Saturday, February 02, 2008

A Tale of Big Government

Government-provided health care is a hot potato topic in this year's electioneering. Hillary and Obama are gung-ho for it. In fact, they're ready to cram it down our throats, ready or not. If you're one of those trusting souls who think federalized health care is a wonderful idea, I have two words for you: Post Office.

Reflect for a moment upon your misadventures at the hands of the U.S. Postal Service. Admit it, you've had them; we've all had them. How often do you receive a neighbor's mail? I do, at least once a week. How often do you receive an envelope that was postmarked months ago? I do, at least once a month. How often do you mail a card or gift that is never received? I do, at least once a year.

My most recent tour of duty in navigating the pitfalls of the U.S. postal service began Thanksgiving weekend. The struggle is still in progress, with no end in sight. It all began when my sister decided to mail a gift to my son and his fiancee last fall.

Upon opening, the lovely ceramic salad bowl was found to be broken, which was a disappointment to all involved. But, never fear! The item was insured. All I had to do was bring the delivery confirmation slip to the post office and fill out a form. In about two weeks, I was told by the post office, I would receive a money order in the mail for the insured amount.

After four weeks, I called to inquire. The "person who handles claims" was outraged that I was disturbing her during the holidays--didn't I know how busy they are at the post office? Well, yes, I admitted, but this is twice as long as the processing of my claim was supposed to take. After being advised in no uncertain terms that "it will take a while longer," I meekly hung up and waited. And waited....and waited...until today.

This morning, I was at the post office bright and early, to mail my monthly Soldiers' Angels package. I ventured a question as to the status of my claim. Upon being informed that I would need to call the "person who handles claims," who only works weekdays, I informed the agent that I had already spoken with her, over a month ago, and that she was not helpful. Is there someone who can check status in her absence? The agent reviewed my claim form and then turned to his countermate. "You're Agent processed this...go check."

Agent #8 dutifully trotted off to the netherworld "behind the curtain" of the post office. He returned to announce that "the box is still sitting there." Do you mean, I asked, it's still where you left it on November 27? Agent #8 nodded blankly.

By now, I was not in a happy place. I asked to speak with a supervisor and was directed into the lobby to wait near a closed door with a top half that (hopefully) would open eventually. Dorothy and her traveling companions popped into my head as I stood there--you know, the scene where they are at the door awaiting entry into Oz. I fully expected an agitated little man to open the doortop and sputter at me that "Nobody sees the Supervisor! Nobody!" before slamming it in my face. And me, with no sad tale of my Aunt Em to melt his heart...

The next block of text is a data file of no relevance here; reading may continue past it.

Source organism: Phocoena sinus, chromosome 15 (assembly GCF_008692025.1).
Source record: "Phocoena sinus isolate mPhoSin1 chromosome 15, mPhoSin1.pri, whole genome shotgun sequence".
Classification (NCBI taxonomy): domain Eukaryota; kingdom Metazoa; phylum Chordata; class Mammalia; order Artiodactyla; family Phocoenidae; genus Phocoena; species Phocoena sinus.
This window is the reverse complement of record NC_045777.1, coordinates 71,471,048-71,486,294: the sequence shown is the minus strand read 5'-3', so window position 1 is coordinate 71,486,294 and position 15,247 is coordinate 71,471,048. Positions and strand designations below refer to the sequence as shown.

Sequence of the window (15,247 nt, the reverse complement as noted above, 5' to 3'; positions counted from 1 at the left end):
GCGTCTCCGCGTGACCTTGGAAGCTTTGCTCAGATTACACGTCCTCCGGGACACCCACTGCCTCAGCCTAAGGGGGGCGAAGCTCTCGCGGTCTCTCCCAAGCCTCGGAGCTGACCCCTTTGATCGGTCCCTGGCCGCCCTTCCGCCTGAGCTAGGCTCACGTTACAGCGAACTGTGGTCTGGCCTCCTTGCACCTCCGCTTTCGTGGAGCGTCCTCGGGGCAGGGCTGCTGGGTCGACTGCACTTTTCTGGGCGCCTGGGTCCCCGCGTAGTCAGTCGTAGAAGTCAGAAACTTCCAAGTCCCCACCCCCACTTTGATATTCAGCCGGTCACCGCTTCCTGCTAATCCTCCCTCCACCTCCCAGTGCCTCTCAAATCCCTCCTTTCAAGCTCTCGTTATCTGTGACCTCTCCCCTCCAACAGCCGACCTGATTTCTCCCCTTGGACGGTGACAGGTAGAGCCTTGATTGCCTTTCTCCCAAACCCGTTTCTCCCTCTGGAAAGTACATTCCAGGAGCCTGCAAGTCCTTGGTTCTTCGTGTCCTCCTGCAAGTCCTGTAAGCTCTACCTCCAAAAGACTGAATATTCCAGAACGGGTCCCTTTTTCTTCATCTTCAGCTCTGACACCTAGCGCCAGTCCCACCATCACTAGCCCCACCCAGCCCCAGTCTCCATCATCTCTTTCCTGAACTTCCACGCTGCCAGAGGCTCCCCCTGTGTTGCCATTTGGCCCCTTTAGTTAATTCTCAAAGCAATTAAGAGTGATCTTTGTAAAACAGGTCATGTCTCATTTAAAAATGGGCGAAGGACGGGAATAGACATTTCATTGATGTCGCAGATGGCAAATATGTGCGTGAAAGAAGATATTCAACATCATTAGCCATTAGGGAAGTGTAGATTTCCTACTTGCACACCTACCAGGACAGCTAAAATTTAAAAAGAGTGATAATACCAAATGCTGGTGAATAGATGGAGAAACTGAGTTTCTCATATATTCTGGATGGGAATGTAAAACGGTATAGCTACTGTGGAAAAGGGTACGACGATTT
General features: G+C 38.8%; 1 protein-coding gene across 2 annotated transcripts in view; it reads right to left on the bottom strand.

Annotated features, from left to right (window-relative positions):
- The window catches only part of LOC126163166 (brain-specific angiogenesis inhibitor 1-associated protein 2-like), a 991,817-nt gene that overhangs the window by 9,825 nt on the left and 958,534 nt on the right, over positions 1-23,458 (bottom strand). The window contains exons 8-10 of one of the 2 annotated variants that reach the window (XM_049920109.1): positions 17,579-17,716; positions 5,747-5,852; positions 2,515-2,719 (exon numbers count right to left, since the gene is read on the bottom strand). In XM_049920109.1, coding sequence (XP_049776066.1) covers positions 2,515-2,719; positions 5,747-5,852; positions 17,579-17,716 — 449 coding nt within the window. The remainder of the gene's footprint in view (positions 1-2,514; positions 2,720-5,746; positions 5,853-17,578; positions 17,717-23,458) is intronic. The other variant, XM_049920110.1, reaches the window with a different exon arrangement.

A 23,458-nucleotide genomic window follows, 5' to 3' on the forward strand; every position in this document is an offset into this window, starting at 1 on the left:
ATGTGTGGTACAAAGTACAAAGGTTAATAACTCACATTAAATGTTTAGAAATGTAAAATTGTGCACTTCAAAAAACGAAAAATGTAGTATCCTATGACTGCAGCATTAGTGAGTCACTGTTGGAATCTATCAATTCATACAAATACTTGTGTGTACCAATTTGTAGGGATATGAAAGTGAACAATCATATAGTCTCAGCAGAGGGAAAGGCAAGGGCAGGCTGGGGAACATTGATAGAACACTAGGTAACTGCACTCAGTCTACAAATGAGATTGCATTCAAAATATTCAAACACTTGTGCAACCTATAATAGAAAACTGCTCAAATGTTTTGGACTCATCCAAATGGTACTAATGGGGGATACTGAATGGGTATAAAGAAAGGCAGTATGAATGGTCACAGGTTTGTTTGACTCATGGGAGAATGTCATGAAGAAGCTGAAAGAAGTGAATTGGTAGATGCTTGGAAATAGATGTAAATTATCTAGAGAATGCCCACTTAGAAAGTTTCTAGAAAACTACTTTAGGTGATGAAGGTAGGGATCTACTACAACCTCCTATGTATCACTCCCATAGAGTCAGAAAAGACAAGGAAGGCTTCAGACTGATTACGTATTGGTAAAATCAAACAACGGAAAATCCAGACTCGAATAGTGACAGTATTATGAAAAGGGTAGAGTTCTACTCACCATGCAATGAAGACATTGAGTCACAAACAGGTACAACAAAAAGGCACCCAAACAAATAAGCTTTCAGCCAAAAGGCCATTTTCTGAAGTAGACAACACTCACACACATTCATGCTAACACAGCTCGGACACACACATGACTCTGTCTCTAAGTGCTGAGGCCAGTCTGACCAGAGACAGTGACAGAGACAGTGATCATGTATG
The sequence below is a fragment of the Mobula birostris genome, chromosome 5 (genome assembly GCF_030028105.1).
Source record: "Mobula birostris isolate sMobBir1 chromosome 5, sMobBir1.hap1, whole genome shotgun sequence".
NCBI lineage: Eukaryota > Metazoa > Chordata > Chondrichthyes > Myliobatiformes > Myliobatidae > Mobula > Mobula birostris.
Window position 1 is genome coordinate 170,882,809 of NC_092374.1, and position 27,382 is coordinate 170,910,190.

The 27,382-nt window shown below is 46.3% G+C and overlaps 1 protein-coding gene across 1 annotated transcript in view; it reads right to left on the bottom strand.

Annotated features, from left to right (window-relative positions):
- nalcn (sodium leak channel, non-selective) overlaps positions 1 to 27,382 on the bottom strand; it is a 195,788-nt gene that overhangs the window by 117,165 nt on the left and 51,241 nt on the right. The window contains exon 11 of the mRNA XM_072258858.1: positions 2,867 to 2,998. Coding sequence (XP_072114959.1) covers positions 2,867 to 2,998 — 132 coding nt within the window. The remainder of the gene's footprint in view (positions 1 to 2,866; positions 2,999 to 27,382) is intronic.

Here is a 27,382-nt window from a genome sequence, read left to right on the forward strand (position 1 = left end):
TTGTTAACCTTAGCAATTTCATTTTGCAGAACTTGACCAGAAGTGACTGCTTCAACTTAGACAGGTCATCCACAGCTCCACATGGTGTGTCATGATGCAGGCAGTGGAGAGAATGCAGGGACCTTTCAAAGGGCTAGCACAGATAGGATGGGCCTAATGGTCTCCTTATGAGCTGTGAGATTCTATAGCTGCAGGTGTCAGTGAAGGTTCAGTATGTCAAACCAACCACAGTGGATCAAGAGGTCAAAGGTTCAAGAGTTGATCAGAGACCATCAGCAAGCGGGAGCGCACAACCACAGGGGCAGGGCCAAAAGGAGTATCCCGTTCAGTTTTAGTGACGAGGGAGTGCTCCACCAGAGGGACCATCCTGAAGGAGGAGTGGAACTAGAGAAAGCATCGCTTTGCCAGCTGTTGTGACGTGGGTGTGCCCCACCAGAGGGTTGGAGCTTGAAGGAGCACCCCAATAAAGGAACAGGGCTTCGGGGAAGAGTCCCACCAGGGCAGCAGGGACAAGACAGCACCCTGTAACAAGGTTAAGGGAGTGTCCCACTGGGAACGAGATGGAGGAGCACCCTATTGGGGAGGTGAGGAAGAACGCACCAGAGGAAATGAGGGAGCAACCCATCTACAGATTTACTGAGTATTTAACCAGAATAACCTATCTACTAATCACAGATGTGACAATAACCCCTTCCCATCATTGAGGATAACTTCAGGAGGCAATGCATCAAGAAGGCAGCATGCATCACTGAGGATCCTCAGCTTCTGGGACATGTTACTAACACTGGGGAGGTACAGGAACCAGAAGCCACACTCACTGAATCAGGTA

...Suddenly, the half door opened. "The Supervisor" stood before me. I began to recite the drill again, my dog-eared claim form in hand. The supervisor stopped me cold. He has no access to anything at the desk of "the person who handles claims," he stated. "But, she reports to someone, doesn't she?" I ventured. Oh yes, he assured me, "the person who handles claims" reports to him--the supervisor. But he has no idea what she's doing.

I pleaded my case for a few moments, and finally the supervisor relented and took the form from me to make a copy to give to "the person who handles claims" on Monday--but he stopped in his tracks, telling me he remembered that the copy machine was broken. I must have looked especially incredulous, for without prompting, the supervisor offered me a little pink message pad to write a note to "the person who handles claims" that he, personally, would "tape to her desk." Or so he told me.

After burning 30 minutes of my Saturday morning in this federalized nightmare, a frightening thought occurred to me. This 3-month saga is a matter of broken crockery; it's annoying, but it can wait. Cancer can't wait, nor can heart disease, kidney disease, spinal meningitis, diabetes, broken bones, or any other of the innumerable serious ailments that afflict humanity. Do we, as a nation, honestly want to turn our physical well-being over to the keeping of the U.S. government?

Will we have Doctor #8 instead of Agent #8? Will we need to fill out a claim form before "the person who handles claims" assigns us a medical appointment? What if we happen to fall ill on her day off, and "the Supervisor" doesn't have access to anything on her desk? Will we have to leave a little pink note and come back on Monday? What happens if we lapse into a coma in the meanwhile? On February 2, will "the person who handles claims" be perfectly content to leave us exactly where we were on November 27?

These are not idle questions. Anyone who has had to deal with the Federal government--IRS, Social Security, as well as the USPS--should be asking them. I, for one, am happy to pay whatever it takes to keep my own private health insurance. If the government gets hold of our health insurance, none of us will be in Kansas anymore.